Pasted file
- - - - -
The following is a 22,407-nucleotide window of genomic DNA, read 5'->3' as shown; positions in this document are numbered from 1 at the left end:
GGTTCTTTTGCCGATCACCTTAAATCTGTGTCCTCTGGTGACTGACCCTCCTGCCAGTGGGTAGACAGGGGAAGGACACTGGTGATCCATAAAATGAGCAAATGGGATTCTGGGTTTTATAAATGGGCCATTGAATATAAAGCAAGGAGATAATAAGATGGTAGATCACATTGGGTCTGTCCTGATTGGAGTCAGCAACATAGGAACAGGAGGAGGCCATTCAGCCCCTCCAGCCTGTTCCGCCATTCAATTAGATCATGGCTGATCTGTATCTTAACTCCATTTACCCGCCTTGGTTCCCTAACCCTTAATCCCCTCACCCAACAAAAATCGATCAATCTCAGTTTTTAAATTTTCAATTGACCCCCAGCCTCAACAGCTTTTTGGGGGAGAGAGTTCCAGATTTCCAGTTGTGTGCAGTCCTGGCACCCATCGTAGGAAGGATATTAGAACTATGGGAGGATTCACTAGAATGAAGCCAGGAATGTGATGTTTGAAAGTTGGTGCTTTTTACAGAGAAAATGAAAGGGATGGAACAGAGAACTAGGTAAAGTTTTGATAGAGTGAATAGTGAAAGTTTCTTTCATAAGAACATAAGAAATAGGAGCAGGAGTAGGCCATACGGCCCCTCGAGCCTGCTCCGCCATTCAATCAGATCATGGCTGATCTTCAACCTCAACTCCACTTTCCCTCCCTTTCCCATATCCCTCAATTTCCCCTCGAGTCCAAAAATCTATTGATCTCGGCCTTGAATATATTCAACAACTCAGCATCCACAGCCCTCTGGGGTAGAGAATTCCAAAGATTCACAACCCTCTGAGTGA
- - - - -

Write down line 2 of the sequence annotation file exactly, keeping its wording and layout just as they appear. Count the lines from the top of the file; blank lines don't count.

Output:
GGTTCTTTTGCCGATCACCTTAAATCTGTGTCCTCTGGTGACTGACCCTCCTGCCAGTGGGTAGACAGGGGAAGGACACTGGTGATCCATAAAATGAGCAAATGGGATTCTGGGTTTTATAAATGGGCCATTGAATATAAAGCAAGGAGATAATAAGATGGTAGATCACATTGGGTCTGTCCTGATTGGAGTCAGCAACATAGGAACAGGAGGAGGCCATTCAGCCCCTCCAGCCTGTTCCGCCATTCAATTAGATCATGGCTGATCTGTATCTTAACTCCATTTACCCGCCTTGGTTCCCTAACCCTTAATCCCCTCACCCAACAAAAATCGATCAATCTCAGTTTTTAAATTTTCAATTGACCCCCAGCCTCAACAGCTTTTTGGGGGAGAGAGTTCCAGATTTCCAGTTGTGTGCAGTCCTGGCACCCATCGTAGGAAGGATATTAGAACTATGGGAGGATTCACTAGAATGAAGCCAGGAATGTGATGTTTGAAAGTTGGTGCTTTTTACAGAGAAAATGAAAGGGATGGAACAGAGAACTAGGTAAAGTTTTGATAGAGTGAATAGTGAAAGTTTCTTTCATAAGAACATAAGAAATAGGAGCAGGAGTAGGCCATACGGCCCCTCGAGCCTGCTCCGCCATTCAATCAGATCATGGCTGATCTTCAACCTCAACTCCACTTTCCCTCCCTTTCCCATATCCCTCAATTTCCCCTCGAGTCCAAAAATCTATTGATCTCGGCCTTGAATATATTCAACAACTCAGCATCCACAGCCCTCTGGGGTAGAGAATTCCAAAGATTCACAACCCTCTGAGTGA